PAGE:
Get Used to It

3 minute read

“ONCE BITTEN, TWICE SHY,” GOES THE OLD SAYING, and it was in that cautious spirit that Washington’s top economic policymakers greeted reports last week that the economy had grown at a rate of 2% in the first quarter of 1992. It was nearly a year ago, after all, that many of the same experts, after examining similar figures, pronounced the recession over — only to watch an anemic recovery sputter out later that summer. Now, with an election six months away, no one wants to cry “Recovery!” prematurely again. “There are some areas that are still hurting,” said an equivocal George Bush, “but clearly this is a good sign.”

The 2% growth in gross domestic product was the strongest since early 1989 and came after an increase in consumer spending. Bush’s problem is that while the recession has been technically over for a year, this doesn’t feel much like a recovery — though many economists warn that this may be as good as it’s going to get. Unemployment remains stubbornly high; the jobless rate continues to hover at 7.3%, a six-year peak, and experts say it will take a more robust rate of growth to make a dent in that figure. Typical recoveries since World War II have boasted growth rates of 5% and sometimes higher; by contrast, the current 2% rate is paltry, and unlikely to improve soon. Michael Boskin, chairman of the President’s Council of Economic Advisers, last week said he expected the economy might inch toward a 3% growth in GDP by year’s end, but he also said he could not rule out the possibility that growth would again flatten out. Asked to pronounce the recession over, Boskin demurred: “We’ve returned to a pattern of growth.”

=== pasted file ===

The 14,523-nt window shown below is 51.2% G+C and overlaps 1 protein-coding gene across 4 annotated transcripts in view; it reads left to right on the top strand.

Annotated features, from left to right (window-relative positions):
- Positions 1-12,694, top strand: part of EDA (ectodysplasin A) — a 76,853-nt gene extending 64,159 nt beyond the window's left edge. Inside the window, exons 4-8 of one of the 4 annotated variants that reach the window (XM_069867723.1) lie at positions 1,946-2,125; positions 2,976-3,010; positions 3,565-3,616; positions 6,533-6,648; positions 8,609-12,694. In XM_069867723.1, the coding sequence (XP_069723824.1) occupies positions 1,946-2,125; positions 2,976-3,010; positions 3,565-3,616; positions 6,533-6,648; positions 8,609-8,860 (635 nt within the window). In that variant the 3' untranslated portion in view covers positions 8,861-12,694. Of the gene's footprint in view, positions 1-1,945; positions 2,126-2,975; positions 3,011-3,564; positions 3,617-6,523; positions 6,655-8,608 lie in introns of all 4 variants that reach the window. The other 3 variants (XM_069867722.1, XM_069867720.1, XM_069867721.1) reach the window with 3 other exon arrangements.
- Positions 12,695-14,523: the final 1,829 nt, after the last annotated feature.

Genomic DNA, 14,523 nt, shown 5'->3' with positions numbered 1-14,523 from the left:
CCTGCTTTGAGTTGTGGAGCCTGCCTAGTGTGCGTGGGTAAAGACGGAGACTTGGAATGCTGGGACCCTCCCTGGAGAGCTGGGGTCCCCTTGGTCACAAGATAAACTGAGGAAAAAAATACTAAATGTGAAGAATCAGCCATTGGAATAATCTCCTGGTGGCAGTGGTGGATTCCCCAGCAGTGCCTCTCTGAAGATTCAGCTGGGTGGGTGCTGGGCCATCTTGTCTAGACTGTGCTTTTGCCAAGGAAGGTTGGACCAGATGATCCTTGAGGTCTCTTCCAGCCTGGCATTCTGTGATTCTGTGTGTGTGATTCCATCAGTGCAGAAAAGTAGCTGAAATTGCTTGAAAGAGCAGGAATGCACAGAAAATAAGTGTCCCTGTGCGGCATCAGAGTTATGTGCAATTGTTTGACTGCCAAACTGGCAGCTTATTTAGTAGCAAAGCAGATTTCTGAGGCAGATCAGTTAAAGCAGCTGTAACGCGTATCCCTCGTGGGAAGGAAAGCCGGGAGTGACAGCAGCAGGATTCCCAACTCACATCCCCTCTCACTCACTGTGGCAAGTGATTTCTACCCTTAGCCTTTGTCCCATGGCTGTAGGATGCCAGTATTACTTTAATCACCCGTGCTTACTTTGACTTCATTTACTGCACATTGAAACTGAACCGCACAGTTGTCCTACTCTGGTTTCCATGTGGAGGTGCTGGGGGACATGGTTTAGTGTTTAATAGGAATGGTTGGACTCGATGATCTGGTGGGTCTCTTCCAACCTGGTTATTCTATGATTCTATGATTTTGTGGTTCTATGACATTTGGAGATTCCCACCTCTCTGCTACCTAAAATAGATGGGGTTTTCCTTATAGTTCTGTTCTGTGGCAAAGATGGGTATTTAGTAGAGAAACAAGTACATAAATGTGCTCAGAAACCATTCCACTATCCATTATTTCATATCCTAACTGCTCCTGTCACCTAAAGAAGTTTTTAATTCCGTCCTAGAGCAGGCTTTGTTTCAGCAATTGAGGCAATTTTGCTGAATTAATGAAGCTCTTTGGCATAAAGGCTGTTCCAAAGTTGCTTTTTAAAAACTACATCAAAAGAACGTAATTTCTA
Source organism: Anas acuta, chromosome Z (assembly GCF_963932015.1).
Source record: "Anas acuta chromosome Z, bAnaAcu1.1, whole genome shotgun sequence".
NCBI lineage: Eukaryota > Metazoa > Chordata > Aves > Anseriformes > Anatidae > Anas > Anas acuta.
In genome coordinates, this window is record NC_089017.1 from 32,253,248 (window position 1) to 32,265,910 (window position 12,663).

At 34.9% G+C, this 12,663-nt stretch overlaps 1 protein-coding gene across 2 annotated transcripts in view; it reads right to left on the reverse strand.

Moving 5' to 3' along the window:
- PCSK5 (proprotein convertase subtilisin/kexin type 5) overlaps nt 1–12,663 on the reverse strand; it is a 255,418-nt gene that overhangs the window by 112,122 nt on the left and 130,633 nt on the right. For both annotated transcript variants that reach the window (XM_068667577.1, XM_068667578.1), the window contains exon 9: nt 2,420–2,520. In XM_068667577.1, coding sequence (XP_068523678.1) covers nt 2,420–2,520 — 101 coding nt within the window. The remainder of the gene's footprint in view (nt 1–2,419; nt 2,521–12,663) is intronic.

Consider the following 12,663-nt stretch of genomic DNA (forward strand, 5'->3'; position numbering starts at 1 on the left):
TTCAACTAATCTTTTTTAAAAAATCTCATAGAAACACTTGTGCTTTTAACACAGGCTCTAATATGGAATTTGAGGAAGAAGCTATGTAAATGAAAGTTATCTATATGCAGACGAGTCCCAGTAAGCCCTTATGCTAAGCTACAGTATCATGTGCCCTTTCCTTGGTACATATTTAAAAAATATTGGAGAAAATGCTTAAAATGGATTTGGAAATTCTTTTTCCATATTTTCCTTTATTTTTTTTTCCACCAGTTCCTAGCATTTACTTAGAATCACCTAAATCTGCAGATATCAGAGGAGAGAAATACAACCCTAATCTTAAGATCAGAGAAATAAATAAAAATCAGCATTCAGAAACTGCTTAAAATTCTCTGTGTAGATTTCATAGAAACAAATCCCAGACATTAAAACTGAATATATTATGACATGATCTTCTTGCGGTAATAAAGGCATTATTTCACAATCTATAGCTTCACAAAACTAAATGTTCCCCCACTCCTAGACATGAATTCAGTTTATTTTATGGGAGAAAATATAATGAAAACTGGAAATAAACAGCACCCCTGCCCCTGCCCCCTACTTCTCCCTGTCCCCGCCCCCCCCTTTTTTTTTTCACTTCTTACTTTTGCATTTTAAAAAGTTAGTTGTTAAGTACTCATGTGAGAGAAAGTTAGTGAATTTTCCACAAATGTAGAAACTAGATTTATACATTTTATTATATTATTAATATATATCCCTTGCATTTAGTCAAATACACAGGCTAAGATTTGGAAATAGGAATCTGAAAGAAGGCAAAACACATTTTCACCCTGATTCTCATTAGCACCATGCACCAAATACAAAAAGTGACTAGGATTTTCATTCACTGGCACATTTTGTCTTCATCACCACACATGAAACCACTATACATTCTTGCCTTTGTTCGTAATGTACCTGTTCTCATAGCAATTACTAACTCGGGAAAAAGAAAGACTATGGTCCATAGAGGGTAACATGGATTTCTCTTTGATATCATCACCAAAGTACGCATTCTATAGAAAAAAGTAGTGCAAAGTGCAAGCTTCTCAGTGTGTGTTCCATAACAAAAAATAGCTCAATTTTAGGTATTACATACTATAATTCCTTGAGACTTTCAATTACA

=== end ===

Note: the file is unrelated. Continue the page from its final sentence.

There were other hopeful signs: Factory orders rose 1.6%, the third jump in as many months. Similarly, the government’s index of leading economic indicators was up for the third month in a row. Two surprising reports came from Detroit, where General Motors and Ford turned in their first profits in more than a year, though many analysts had expected the automakers to notch up another round of losses. Ford, which last posted a profit in the third quarter of 1990, reported a first-quarter profit of $338 million, buoyed by sales of cars and trucks at home and the sale of its Dealer Computer Services. Chrysler was not so fortunate. The embattled company lost $13 million in the first quarter.

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